For both sides, the economic war was central to the struggle particularly given the relatively small and inconclusive nature of the military conflict and the almost ad hoc nature of many of the forces engaged in it. Neither army was very impressive compared to their contemporaries engaged in conflicts elsewhere in the world. Neither could probably have dealt the other any kind of decisive blow on its own.
The American army had never recovered from what many judge to be the government's betrayal of the troops, particularly the officer corps that gave so much to win the War of Independence. The offensive spearhead of the American forces assembled at Detroit for the invasion of Canada was far from inspiring as the fiasco of its first and only engagement displayed.
In contrast to the French army which displayed a revolutionary ability to wage offensive warfare which was probably unequaled until Hitler's Blitzkrieg, the British army, with the exception of Wellington's forces fighting in Spain was neither particularly large nor well regarded. A great deal of Britain's fighting was done by mercenaries such as the Hessians of the war of Independence, funded allies such as the Portuguese or by private sector forces such as the army of the East India Company which largely conquered and garrisoned the huge Indian Empire.
Whilst the French may have launched their armies furiously into the heartlands of their enemies and their victims, the British way was largely to stick to their boats and find other means to grind down their foes. It was through the aggressive use of these boats that Britain projected global military force and its relationship with the army is summed up by its frequently used name: "the Senior Service.”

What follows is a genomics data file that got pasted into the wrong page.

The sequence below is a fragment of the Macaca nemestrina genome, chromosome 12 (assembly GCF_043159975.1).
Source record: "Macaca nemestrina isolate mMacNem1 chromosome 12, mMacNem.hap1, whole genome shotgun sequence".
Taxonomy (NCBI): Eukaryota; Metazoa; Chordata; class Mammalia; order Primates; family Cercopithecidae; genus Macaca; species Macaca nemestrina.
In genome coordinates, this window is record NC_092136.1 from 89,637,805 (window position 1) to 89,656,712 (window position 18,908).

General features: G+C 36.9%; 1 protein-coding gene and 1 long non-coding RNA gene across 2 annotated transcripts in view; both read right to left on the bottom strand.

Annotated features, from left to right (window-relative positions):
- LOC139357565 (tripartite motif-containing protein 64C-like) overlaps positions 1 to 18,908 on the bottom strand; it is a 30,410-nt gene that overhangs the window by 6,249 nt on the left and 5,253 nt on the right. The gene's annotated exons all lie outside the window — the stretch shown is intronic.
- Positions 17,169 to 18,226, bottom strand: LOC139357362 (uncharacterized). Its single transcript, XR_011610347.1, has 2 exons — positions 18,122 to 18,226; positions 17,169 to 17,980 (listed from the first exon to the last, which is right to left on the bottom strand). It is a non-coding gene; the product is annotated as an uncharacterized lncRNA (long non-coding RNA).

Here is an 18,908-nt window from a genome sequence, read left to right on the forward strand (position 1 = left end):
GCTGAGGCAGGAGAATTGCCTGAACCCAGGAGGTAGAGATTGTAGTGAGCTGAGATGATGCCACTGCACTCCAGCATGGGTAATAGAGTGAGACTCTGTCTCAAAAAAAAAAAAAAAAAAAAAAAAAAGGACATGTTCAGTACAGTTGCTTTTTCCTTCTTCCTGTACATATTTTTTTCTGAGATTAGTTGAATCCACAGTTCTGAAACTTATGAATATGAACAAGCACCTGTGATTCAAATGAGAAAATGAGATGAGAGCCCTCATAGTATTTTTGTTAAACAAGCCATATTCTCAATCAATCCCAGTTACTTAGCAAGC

Britain's navy saw a significant part of its role to deliver expeditionary armies, often in support of an ally's forces. In offensive terms, the British army had much in common with an amphibious marine unit best suited for large scale punitive commando raids. The other, far more strategically relevant part of the British Navy’s role was to ensure the safe running of British trade to ensure a thriving tax base and to exert a suffocating stranglehold on enemy commerce.
All this was to be done in the face of the endless penny-pinching of the Treasury so in the ability of the British forces to buy up valuable supplies from American collaborators was a significant aid to their campaign.
The weakness of America to coastal blockade was nothing new, even during the War if Independence Alexander Hamilton, at the time a Colonel and effectively George Washington’s chief of staff noted: “All that the English need to have done was to blockade our ports.”
Due to the coastal blockade, “by the end of the year (1813) trade had dropped to 11% of what it had been in 1811”  and the coast was open to attacks by British navy and marines who “conducted surprise raids at will”